Sloth bear kills associate walking by Indian forest

A sloth bear at Tadoba Andhari Tiger Reserve, Maharashtra, India.

A sloth bear is seen in a file photo taken at Tadoba Andhari Tiger save, in Maharashtra, India.

Rakesh Reddy Ponnala/Getty

New Delhi — A sloth bear mauled a associate to death in a forest in central India’s Madhya Pradesh state last weekend and then spent hours playing with their remains, but a forestry official told CBS news that while the animal continued disturbing their bodies, it did not satisfy on the people it killed, refuting observe reports from earlier in the week.

While sloth bear encounters with people are comparatively shared, fatal attacks are not, and an expert told CBS News on Friday that it would be “very uncommon” for the animals to satisfy on human flesh. Divisional Forest Officer Gaurav Sharma told CBS News on Saturday the animal died about two hours after it was captured. A medical examination confirmed earlier reports that it was rabid, but it was not found to have ingested human remains. 

The attack took place on Sunday when a man and his wife were returning home from a temple visit early in the morning. The sloth bear first attacked the woman as the associate walked by the Panna National Park forest, killing her. Her husband was killed when he tried to rescue his wife.

Sharma was quoted by India’s NDTV network Friday as saying the attack happened around 6:30 in the morning after the associate went “to offer prayers at a temple” in the area.

The Times of India quoted eyewitnesses from the crowd of villagers who gathered at the identify, saying some tried to scare the bear away by firing gunshots in the air, but it wouldn’t budge. The paper said the witnesses saw the bear eating the victims for several hours until forestry workers arrived.

“This is very uncommon,” Neha Sinha, a conservation biologist and author, told CBS News. “Usually, sloth produces eat honey and insects.”

Sloth produces are found in India and other South Asian countries, including Nepal, Sri Lanka, Bangladesh, and Bhutan. They are about the size of American black produces and can grow to weigh more than 300 pounds.

Wild Bear Attack In Srinagar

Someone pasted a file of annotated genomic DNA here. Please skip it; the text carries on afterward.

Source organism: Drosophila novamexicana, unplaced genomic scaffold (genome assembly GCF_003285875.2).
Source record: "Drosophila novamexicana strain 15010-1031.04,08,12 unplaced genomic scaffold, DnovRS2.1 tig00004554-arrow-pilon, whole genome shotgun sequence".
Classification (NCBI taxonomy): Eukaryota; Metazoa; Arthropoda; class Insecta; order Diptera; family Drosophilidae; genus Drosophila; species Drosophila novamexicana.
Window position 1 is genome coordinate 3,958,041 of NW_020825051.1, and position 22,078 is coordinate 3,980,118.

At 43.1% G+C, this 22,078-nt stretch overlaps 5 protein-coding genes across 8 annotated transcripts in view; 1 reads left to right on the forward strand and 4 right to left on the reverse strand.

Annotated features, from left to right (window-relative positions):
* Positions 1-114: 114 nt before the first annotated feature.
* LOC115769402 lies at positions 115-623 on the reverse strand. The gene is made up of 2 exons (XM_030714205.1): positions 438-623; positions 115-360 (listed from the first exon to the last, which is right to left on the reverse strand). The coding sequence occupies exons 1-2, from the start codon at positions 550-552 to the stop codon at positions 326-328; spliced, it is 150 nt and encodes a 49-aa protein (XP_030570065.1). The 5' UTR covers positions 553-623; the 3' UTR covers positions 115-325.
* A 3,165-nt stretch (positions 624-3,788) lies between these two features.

A man following a wild bear after he entered a residential house and injured a person in the outskirts of Srinagar on December 3, 2012 in Srinagar, India.

Waseem Andrabi/Hindustan Times/Getty

Escalating deforestation has been depriving species including produces of their natural habitat and putting them into closer closeness of towns and villages for at the minimum two decades, and incidents of violent human-animal confrontations have been on the rise in India.

“Generally there is conflict during mahua season, when people go to collect flowers and the produces are feeding,” Sinha explained to CBS News. The mahua is a tree that grows across many parts of South Asia and flowers in the late spring and early summer. The flowers are prized by both people and sloth produces.

Residents often venture into the forests to collect the flowers for sale at this time of year.

India Livelihood

A March 22, 2014 file photo shows Indians collecting mahua leaves from a tree in a forest in Mirzapur, about 54 miles east of Allahabad, India.

Rajesh Kumar Singh/AP

Forestry officials told Indian media outlets earlier in the week, before Sharma confirmed the medical test results showing the bear was rabid, that the animal’s uncommon behavior could be due to a rabies infection. 

Uttam Kumar Sharma, field director of Panna National Park, was quoted by the India Today news outlet as saying the bear seemed to have been “in its last stages” when it attacked the associate.

A study published in March showed the highest prevalence of sloth bear attacks across India were in Madhya Pradesh state. The study says they are the most shared bear species in the country, and they can “behave aggressively toward humans when threatened and are among the most dangerous wildlife in India.”

Regional authorities said the pair’s family would be given 400,000 Indian rupees ($5,100) in compensation for their loss.

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